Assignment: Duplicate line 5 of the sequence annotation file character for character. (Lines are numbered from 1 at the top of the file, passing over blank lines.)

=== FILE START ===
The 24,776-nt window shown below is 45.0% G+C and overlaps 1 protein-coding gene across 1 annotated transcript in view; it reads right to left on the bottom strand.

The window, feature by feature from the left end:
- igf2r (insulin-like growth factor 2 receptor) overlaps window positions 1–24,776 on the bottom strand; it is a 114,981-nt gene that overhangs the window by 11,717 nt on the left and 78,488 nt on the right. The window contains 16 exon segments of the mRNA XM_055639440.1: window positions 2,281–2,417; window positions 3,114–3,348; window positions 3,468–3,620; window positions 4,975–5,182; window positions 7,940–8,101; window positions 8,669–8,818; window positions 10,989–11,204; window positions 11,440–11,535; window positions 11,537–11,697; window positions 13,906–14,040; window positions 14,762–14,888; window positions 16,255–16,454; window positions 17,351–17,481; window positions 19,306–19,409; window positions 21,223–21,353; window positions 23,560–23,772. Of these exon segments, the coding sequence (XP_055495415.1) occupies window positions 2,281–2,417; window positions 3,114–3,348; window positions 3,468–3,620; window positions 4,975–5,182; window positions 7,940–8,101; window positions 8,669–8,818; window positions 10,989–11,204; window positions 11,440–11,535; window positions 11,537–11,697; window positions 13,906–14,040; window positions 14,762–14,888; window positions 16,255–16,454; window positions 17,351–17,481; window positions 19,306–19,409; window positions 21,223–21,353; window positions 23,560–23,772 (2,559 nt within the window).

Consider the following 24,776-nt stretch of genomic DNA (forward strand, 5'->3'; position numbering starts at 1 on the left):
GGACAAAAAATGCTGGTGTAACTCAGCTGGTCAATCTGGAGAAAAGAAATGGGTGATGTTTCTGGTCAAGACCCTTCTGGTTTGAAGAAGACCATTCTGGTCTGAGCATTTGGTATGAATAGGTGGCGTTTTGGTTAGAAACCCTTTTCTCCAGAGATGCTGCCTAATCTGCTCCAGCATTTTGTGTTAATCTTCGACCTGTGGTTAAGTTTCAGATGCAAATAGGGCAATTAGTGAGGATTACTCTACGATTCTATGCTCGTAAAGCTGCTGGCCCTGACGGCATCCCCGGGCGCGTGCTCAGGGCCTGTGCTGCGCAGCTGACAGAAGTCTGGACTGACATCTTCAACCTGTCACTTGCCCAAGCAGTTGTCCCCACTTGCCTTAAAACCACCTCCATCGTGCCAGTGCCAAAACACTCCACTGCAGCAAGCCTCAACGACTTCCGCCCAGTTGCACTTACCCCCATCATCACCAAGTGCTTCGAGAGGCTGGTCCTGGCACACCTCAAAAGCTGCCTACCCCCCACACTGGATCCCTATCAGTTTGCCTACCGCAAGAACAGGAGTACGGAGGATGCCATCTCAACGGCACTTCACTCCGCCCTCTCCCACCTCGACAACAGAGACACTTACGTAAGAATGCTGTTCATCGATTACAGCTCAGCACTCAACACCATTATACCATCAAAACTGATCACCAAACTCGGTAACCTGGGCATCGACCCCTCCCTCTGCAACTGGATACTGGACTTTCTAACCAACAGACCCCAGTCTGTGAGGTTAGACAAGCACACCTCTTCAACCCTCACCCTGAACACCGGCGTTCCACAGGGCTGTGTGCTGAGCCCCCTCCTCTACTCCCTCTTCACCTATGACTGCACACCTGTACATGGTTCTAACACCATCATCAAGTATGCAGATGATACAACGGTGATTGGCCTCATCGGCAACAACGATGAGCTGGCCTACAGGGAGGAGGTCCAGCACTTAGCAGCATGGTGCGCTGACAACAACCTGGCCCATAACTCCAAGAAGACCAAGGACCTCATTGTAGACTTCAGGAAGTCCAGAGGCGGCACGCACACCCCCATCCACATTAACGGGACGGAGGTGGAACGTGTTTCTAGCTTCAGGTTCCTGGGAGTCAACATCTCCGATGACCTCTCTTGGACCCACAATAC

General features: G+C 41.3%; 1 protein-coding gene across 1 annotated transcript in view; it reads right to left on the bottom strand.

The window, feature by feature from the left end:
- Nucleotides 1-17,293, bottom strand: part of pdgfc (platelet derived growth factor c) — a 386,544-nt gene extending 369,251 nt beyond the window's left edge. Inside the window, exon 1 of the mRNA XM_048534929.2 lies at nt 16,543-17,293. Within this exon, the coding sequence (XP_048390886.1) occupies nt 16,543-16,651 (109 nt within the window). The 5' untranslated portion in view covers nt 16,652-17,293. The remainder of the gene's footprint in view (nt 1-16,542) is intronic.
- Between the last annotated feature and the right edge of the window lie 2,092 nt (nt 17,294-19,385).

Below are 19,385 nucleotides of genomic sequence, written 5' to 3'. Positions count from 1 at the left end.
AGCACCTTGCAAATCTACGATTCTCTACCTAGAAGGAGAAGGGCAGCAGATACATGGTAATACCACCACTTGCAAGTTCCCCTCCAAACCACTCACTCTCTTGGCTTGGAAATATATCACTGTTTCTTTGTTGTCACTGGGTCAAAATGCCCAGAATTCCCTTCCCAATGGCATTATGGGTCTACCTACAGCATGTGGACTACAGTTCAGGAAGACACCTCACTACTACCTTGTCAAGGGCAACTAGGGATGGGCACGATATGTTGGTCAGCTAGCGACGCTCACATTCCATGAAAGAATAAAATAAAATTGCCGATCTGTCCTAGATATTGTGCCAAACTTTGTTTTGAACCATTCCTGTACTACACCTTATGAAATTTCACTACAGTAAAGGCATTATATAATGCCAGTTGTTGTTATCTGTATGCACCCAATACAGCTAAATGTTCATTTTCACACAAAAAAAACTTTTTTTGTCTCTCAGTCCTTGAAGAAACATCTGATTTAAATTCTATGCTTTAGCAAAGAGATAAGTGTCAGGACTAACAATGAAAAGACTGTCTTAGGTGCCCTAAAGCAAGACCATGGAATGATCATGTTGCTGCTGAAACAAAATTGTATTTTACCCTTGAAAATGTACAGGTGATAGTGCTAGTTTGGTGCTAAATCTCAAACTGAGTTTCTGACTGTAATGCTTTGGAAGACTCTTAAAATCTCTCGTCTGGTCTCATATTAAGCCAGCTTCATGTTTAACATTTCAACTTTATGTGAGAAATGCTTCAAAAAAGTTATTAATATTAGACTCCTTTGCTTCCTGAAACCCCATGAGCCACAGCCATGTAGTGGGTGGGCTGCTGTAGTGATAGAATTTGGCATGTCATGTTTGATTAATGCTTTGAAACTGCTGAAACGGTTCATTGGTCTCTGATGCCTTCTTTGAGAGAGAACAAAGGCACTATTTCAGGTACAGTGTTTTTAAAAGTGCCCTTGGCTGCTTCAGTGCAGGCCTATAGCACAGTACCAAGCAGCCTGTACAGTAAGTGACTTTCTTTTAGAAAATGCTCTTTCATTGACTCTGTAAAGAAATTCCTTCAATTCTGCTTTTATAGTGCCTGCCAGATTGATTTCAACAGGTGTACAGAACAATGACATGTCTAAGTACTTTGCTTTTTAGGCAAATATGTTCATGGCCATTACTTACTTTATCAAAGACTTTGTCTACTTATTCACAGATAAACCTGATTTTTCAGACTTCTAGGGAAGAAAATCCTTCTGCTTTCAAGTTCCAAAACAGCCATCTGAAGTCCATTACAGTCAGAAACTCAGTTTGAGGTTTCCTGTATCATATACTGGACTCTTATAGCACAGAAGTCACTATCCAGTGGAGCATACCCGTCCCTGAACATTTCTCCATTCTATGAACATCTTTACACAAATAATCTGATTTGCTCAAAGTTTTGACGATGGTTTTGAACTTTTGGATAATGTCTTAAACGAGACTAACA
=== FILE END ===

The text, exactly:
GGACAAAAAATGCTGGTGTAACTCAGCTGGTCAATCTGGAGAAAAGAAATGGGTGATGTTTCTGGTCAAGACCCTTCTGGTTTGAAGAAGACCATTCTGGTCTGAGCATTTGGTATGAATAGGTGGCGTTTTGGTTAGAAACCCTTTTCTCCAGAGATGCTGCCTAATCTGCTCCAGCATTTTGTGTTAATCTTCGACCTGTGGTTAAGTTTCAGATGCAAATAGGGCAATTAGTGAGGATTACTCTACGATTCTATGCTCGTAAAGCTGCTGGCCCTGACGGCATCCCCGGGCGCGTGCTCAGGGCCTGTGCTGCGCAGCTGACAGAAGTCTGGACTGACATCTTCAACCTGTCACTTGCCCAAGCAGTTGTCCCCACTTGCCTTAAAACCACCTCCATCGTGCCAGTGCCAAAACACTCCACTGCAGCAAGCCTCAACGACTTCCGCCCAGTTGCACTTACCCCCATCATCACCAAGTGCTTCGAGAGGCTGGTCCTGGCACACCTCAAAAGCTGCCTACCCCCCACACTGGATCCCTATCAGTTTGCCTACCGCAAGAACAGGAGTACGGAGGATGCCATCTCAACGGCACTTCACTCCGCCCTCTCCCACCTCGACAACAGAGACACTTACGTAAGAATGCTGTTCATCGATTACAGCTCAGCACTCAACACCATTATACCATCAAAACTGATCACCAAACTCGGTAACCTGGGCATCGACCCCTCCCTCTGCAACTGGATACTGGACTTTCTAACCAACAGACCCCAGTCTGTGAGGTTAGACAAGCACACCTCTTCAACCCTCACCCTGAACACCGGCGTTCCACAGGGCTGTGTGCTGAGCCCCCTCCTCTACTCCCTCTTCACCTATGACTGCACACCTGTACATGGTTCTAACACCATCATCAAGTATGCAGATGATACAACGGTGATTGGCCTCATCGGCAACAACGATGAGCTGGCCTACAGGGAGGAGGTCCAGCACTTAGCAGCATGGTGCGCTGACAACAACCTGGCCCATAACTCCAAGAAGACCAAGGACCTCATTGTAGACTTCAGGAAGTCCAGAGGCGGCACGCACACCCCCATCCACATTAACGGGACGGAGGTGGAACGTGTTTCTAGCTTCAGGTTCCTGGGAGTCAACATCTCCGATGACCTCTCTTGGACCCACAATAC